Sami youth stay clean


IQALUIT — A study involving 3,000 youth in northern Norway shows Sami drink less — and drink less often — than their peers of Norwegian and Finnish descent.

According to Sami researchers from the Centre for Sami Health Research, Sami rates for drug and solvent use were lower than those of their peers.

Only 4 per cent of the young people said they had used marijuana or hash, while only 2 per cent had used hard drugs.

“These findings are in contrast to other Arctic indigenous adolescents whose rates of substance use exceed rates found among majority adolescents,” said Dr. Anna Rita Spein.

A higher standard of living may be responsible for this difference, Spein suggested.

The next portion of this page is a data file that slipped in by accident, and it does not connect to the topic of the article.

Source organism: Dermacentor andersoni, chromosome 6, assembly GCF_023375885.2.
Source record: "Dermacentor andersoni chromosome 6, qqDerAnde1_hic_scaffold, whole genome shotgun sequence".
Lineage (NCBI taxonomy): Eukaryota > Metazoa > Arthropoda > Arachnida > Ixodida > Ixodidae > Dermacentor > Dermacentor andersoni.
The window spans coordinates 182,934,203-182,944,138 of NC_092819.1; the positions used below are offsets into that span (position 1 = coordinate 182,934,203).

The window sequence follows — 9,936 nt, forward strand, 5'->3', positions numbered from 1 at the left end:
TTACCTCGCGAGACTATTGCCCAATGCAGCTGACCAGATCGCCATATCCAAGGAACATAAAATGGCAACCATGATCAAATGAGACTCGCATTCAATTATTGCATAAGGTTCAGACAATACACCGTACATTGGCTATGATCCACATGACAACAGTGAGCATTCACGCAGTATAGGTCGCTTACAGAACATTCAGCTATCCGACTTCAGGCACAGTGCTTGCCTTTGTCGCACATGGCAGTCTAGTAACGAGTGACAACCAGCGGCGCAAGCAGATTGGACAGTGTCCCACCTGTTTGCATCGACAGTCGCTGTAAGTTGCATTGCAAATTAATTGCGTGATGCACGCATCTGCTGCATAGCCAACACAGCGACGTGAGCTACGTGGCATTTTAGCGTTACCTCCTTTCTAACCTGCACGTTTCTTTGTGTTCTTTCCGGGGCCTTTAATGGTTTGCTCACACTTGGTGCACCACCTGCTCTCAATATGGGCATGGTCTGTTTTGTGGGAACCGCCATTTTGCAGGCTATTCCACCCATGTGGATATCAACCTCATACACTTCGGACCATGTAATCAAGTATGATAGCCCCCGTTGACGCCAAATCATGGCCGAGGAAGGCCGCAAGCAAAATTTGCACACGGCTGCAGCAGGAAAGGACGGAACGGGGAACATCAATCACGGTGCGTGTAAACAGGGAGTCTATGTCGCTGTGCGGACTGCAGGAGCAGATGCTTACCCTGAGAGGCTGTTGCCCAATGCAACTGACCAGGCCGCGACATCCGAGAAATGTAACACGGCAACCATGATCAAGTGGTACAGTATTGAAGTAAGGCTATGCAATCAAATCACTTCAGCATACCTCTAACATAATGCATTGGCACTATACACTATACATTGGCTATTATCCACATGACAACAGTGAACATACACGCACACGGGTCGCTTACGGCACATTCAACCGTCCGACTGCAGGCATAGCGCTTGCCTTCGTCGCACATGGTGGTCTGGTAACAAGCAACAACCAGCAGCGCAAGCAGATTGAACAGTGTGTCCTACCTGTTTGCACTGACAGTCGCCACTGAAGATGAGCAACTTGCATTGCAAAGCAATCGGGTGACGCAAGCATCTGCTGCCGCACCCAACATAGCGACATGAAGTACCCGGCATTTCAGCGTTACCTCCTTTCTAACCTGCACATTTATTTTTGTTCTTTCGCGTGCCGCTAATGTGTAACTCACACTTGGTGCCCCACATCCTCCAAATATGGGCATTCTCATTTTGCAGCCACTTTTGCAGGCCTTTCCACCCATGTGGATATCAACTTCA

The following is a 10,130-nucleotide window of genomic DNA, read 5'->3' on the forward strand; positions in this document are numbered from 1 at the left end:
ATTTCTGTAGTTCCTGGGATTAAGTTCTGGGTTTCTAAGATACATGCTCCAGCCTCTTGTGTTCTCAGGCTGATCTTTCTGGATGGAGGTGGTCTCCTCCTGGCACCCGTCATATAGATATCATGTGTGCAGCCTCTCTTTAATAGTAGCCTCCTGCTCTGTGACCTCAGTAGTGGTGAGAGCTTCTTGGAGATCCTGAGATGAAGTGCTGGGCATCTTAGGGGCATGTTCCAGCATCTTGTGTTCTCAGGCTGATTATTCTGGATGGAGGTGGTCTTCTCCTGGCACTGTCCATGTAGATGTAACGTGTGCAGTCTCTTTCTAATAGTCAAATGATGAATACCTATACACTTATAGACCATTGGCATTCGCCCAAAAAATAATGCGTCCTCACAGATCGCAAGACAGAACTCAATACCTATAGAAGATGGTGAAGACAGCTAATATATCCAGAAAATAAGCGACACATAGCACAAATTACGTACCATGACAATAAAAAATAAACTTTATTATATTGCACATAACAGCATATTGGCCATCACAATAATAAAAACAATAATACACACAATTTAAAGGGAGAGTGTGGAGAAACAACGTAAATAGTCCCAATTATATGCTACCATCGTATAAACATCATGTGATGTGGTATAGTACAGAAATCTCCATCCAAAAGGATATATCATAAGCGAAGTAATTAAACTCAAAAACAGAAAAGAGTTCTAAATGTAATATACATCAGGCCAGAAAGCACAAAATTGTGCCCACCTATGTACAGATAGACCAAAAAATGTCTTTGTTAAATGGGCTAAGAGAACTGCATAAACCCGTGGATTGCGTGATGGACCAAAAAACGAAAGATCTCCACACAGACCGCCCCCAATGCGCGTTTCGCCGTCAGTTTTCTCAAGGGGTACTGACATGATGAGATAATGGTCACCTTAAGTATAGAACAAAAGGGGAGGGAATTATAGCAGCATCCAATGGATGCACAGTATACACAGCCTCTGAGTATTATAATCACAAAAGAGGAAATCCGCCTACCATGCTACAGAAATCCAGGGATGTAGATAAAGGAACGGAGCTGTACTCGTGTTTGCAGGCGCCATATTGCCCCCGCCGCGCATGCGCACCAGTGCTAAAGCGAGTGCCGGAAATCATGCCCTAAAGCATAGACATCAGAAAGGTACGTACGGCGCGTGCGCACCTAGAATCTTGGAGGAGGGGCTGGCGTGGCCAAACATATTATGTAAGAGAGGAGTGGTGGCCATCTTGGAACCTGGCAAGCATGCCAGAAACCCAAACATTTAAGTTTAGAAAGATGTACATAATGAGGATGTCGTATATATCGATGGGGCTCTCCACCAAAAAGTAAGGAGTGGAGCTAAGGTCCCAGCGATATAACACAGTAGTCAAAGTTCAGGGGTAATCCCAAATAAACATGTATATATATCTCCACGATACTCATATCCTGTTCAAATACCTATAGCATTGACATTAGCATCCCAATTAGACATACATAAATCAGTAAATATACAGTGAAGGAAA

Parents’ alcohol use was also part of the study. Twice as many Sami parents abstained from alcohol as did parents of other Finns and Norwegians.

Spein said evangelical religious beliefs have contributed to many Sami swearing off alcohol.

Despite the figures on drug and alcohol use among the Sami, they are often reputed to be heavy drinkers — probably because they prefer to do their drinking outside the home in bars, Spein said.

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